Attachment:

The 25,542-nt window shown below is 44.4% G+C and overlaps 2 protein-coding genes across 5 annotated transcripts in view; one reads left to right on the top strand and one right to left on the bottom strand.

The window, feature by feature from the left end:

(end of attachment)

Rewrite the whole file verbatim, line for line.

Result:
The 25,542-nt window shown below is 44.4% G+C and overlaps 2 protein-coding genes across 5 annotated transcripts in view; one reads left to right on the top strand and one right to left on the bottom strand.

The window, feature by feature from the left end: